Academic journal article Demographic Research

Reconstructing Trends in International Migration with Three Questions in Household Surveys: Lessons from the MAFE Project

Academic journal article Demographic Research

Reconstructing Trends in International Migration with Three Questions in Household Surveys: Lessons from the MAFE Project

Article excerpt

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1. Introduction

There is a crucial lack of data for studying trends in international migration flows. This is especially true in developing countries, but to some extent also in developed nations. Census data allow estimating bilateral stocks of migrants for many countries (Parsons et al. 2007), but they give no direct information on migration flows3. Administrative statistics on immigration flows are mainly limited to developed countries, and they suffer from various imperfections (Poulain, Perrin, and Singleton 2006)4. Statistics on outmigration flows are even less common, and they are also seriously deficient (OECD 2008). As a consequence, reconstructing departure and return trends in most countries is not possible with the existing data. The lack of basic information on migration flows is in sharp contrast to the increasing importance of migration in the policy agenda of both sending and receiving countries (Jensen 2013).

Demographic surveys offer useful opportunities to collect original data on international migration (Jensen 2013; Kasnauskiene and Igoseva 2010; Bilsborrow 2007; Zaba 1987). The reconstruction of internal migration trends with survey data is relatively common (Beauchemin 2011; Piché, Gregory, and Lavoie 1984). However, measuring trends in international migration with survey data is less frequent. The Mexican Migration Project (MMP) was a pioneer in this regard (Massey 1987; Donato 1998), focusing on flows between Mexico and the USA. The MAFE (Migration between African and Europe) project5 also collected data to estimate trends in international migration from three African countries (Democratic Republic of Congo, Ghana, and Senegal, see Figure 1), as well as trends in return migration. The general approach followed in these projects is to collect a few simple questions on migration in household surveys, and reconstruct trends in migration with event history models. The method consists in reconstructing trends in migration with retrospective information on the first migration (date and destination) collected on all surviving children of household heads. Such data can potentially improve the knowledge of levels, trends, and patterns of international migration. The availability of socio-demographic data (gender, education, etc.) may also allow richer descriptions of migration than with other data sources. By including such questions in existing surveys (Labour Force Surveys, Living Standard Surveys, Demographic and Health Surveys), data on international migration could be collected at a relatively low cost6.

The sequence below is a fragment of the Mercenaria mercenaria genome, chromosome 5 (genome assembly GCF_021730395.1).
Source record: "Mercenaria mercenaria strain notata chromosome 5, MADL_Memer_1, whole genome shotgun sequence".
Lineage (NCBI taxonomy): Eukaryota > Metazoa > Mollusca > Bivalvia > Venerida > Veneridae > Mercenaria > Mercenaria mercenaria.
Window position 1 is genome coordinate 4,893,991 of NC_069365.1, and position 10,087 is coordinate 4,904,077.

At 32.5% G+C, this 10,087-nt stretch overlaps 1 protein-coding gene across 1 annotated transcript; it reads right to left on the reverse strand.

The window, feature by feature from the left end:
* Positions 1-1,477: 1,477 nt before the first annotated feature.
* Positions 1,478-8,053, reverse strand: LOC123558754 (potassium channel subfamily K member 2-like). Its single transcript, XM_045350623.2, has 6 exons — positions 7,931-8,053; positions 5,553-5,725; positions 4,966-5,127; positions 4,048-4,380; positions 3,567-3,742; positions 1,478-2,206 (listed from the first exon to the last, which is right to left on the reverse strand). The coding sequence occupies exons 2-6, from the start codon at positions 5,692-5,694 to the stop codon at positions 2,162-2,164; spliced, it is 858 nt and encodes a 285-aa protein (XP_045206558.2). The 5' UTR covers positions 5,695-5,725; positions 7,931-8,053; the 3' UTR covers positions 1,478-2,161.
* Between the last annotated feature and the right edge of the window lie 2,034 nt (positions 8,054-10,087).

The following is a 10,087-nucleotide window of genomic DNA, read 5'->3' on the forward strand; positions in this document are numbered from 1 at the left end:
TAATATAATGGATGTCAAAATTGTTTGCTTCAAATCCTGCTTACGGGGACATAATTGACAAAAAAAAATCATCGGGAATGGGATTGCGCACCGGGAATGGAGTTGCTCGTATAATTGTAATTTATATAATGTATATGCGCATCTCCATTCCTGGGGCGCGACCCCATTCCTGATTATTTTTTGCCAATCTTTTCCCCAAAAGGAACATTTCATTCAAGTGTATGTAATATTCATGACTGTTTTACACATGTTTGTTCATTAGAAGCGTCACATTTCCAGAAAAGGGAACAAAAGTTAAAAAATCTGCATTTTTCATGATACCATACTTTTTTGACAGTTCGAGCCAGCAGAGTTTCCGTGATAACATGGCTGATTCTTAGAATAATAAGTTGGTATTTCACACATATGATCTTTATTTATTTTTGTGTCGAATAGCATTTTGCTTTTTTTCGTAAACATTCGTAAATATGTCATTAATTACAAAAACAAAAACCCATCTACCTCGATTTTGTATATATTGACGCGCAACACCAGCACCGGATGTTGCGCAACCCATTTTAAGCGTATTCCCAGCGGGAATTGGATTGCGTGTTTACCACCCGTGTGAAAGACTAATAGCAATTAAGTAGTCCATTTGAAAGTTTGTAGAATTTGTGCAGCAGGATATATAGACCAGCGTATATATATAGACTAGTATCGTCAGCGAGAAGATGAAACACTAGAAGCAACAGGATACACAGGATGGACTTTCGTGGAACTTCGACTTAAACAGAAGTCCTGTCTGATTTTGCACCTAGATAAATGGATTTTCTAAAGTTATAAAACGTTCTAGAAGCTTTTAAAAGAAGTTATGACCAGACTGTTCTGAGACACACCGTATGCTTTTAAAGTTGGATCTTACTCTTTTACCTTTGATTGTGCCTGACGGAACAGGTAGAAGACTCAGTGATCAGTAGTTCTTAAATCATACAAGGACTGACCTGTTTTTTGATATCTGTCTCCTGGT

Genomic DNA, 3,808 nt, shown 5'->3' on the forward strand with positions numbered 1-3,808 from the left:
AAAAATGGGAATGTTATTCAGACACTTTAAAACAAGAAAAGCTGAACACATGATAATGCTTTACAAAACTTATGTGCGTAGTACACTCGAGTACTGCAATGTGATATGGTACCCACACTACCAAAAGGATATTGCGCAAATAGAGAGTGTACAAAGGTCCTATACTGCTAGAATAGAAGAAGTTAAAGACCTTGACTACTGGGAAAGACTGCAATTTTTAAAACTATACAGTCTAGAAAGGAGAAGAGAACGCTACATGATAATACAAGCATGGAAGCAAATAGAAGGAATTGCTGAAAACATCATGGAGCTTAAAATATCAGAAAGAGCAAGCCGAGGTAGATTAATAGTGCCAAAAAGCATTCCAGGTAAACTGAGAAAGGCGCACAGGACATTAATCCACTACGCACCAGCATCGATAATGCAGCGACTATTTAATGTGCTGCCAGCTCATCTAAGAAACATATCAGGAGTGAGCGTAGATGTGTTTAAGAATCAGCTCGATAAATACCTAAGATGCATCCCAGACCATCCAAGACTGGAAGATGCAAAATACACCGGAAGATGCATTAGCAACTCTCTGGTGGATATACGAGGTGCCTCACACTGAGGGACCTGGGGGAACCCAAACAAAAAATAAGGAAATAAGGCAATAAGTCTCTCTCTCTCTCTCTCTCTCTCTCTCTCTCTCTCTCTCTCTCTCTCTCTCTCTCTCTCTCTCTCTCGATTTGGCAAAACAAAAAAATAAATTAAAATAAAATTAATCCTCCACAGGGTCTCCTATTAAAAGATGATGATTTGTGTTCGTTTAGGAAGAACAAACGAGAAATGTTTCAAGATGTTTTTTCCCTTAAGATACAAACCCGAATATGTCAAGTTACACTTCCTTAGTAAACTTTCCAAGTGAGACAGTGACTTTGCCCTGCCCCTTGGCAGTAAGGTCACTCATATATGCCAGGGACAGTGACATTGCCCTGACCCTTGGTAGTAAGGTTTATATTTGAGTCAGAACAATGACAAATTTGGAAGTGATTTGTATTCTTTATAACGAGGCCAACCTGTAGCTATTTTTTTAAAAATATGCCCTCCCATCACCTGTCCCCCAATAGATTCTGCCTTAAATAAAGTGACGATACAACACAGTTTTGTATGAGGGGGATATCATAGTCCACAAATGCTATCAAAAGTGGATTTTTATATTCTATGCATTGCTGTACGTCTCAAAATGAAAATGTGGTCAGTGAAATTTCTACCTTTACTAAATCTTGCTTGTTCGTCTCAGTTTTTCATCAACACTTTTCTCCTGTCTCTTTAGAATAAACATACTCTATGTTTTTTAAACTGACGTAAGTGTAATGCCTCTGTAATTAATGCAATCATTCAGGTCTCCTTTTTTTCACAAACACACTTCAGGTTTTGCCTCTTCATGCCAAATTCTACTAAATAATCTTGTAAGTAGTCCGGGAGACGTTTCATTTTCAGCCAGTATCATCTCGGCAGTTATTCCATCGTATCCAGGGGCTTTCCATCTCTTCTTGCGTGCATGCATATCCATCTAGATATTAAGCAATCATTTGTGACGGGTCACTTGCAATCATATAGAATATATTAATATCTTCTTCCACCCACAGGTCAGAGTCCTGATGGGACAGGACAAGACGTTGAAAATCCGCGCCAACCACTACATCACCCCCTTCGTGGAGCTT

The general objectives of this paper are to show how migration trends can be measured with only three questions in a household survey and to then evaluate the precision of the estimates and test how sensitive those estimates are to several methodological choices and assumptions. Three general issues are assessed: (1) whether including information on deceased children matters or not; (2) whether collecting data from household surveys or from the network module in biographic surveys influences the results; and (3) to what extent collecting data on only the first migration affects the estimates through 'filtering effects' (i.e., effects due to the fact that some migrations are neglected). The MAFE household and biographic data allow us to compare the results for three different contexts in which the patterns of migration (and thus the sensitivity to methodological choices) are potentially different.

After this introduction, the paper is divided into four parts. In the next part (part 2), we review some discussions about the collection of migration data in surveys carried out in origin countries, and we present the MAFE data. Part 3 of the paper presents the methodology used to compute trends in migration (first departure) and exposes the baseline results. Next, these results are contrasted with other approaches in order to assess the proposed methodology's sensitivity to various assumptions. …

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